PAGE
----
Artist Damien Hirst has said that he thinks that some of his creations have been "silly" and "embarrassing".
Hirst hopes his work will still be known in 200 years
The 39-year-old, who is famous for preserving animals in formaldehyde, said: "Certainly everything you make is not a masterpiece."
Hirst added that his spin paintings and a pig cut in half which moves like a bacon slicer had been "a bit silly".
But the artist said he was optimistic that some of his work would still be on display in 200 years.
He added that if a piece of art was "crap", it would no longer exist.
Hirst, who was speaking in New York at the opening of an exhibition of his latest work, stood by one of his most infamous creations, a preserved shark.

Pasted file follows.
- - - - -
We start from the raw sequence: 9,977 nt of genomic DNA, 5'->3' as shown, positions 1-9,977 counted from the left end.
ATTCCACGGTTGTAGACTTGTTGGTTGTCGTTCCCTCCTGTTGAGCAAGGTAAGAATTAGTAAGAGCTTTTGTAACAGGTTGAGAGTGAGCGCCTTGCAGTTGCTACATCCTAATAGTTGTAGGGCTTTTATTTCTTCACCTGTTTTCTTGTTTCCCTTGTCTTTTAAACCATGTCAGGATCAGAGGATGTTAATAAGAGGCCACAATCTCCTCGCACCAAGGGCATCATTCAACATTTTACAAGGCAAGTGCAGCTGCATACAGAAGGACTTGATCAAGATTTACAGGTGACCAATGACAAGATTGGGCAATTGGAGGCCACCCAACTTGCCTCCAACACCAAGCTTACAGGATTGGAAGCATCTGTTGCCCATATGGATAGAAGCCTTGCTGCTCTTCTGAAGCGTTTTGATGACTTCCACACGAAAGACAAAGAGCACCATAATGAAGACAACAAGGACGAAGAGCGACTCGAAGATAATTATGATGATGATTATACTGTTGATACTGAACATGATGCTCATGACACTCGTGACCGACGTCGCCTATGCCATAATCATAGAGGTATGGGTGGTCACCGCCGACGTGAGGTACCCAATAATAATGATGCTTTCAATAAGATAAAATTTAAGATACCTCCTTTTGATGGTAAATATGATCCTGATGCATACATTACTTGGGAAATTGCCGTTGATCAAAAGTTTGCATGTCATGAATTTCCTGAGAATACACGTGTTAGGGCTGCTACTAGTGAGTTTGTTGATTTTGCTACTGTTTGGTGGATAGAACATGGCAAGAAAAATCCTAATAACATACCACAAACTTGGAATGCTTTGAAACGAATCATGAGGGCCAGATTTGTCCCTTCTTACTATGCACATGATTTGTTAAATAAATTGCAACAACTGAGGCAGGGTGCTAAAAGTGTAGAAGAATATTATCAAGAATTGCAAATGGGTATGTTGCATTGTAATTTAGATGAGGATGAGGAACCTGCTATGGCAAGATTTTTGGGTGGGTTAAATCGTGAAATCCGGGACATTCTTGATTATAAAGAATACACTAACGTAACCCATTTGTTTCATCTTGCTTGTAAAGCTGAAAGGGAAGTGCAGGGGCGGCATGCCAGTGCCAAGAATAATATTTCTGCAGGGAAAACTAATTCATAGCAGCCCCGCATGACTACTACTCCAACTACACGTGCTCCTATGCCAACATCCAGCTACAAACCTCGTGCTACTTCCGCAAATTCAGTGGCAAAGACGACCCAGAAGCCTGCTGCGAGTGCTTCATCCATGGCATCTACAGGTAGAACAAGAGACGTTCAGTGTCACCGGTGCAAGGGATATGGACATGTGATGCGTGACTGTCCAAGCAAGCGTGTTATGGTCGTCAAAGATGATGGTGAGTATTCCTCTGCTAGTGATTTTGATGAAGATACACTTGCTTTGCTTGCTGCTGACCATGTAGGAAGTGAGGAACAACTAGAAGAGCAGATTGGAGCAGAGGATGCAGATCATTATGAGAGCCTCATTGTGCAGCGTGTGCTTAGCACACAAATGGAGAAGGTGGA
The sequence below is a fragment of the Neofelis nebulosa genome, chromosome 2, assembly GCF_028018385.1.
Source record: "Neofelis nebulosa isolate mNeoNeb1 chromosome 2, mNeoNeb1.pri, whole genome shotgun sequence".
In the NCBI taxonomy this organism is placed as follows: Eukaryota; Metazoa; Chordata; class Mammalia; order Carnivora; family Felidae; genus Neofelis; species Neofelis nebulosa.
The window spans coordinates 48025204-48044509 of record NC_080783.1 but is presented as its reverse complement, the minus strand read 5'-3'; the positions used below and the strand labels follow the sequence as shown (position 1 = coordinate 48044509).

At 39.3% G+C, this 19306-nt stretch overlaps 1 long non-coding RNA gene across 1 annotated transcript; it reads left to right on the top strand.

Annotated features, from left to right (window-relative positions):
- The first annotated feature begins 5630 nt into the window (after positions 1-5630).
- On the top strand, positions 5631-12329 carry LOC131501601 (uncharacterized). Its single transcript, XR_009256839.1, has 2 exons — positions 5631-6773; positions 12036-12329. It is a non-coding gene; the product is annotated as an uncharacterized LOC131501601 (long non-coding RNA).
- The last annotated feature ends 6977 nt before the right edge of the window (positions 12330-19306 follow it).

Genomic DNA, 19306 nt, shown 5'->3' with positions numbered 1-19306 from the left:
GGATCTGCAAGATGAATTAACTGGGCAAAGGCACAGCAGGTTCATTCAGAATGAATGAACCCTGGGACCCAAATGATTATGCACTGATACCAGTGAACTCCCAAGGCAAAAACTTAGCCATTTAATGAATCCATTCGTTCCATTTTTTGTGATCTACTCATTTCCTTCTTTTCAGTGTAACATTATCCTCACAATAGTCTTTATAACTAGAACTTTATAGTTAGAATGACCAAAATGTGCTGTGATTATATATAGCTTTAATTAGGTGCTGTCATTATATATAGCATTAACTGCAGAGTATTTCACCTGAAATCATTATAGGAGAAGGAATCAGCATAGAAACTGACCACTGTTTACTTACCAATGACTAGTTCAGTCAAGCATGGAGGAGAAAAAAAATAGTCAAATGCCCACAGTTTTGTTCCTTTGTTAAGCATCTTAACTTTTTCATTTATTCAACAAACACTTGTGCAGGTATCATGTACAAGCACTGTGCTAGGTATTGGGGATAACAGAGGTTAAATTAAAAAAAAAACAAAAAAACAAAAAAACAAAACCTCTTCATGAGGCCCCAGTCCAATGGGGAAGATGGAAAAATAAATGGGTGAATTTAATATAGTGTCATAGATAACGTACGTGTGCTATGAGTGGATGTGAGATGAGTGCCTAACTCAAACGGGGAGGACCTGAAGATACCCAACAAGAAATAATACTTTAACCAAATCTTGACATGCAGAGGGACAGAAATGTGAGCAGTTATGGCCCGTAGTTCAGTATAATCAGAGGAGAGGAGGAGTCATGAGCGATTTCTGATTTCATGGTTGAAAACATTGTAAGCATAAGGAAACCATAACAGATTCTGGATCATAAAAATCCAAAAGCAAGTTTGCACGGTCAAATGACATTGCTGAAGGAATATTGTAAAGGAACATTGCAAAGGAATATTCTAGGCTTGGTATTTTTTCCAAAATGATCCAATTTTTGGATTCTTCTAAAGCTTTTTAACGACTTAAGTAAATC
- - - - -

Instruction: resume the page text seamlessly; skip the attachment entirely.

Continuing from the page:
Hirst stands by his shark preserved in formaldehyde
"I think the shark's obviously an important piece. I think it just needs a bit of love and attention", he said, responding to claims that the artwork is deteriorating.
The work, which was made in 1991, was recently sold by art collector Charles Saatchi to an American buyer for $13 million (£7 million).
Hirst's latest collection, a series of oil paintings called The Elusive Truth, have courted controversy because they were produced largely by his assistants.
"I don't like the idea that it has to be done by the artist, I think it's quite an old fashioned thing," he said.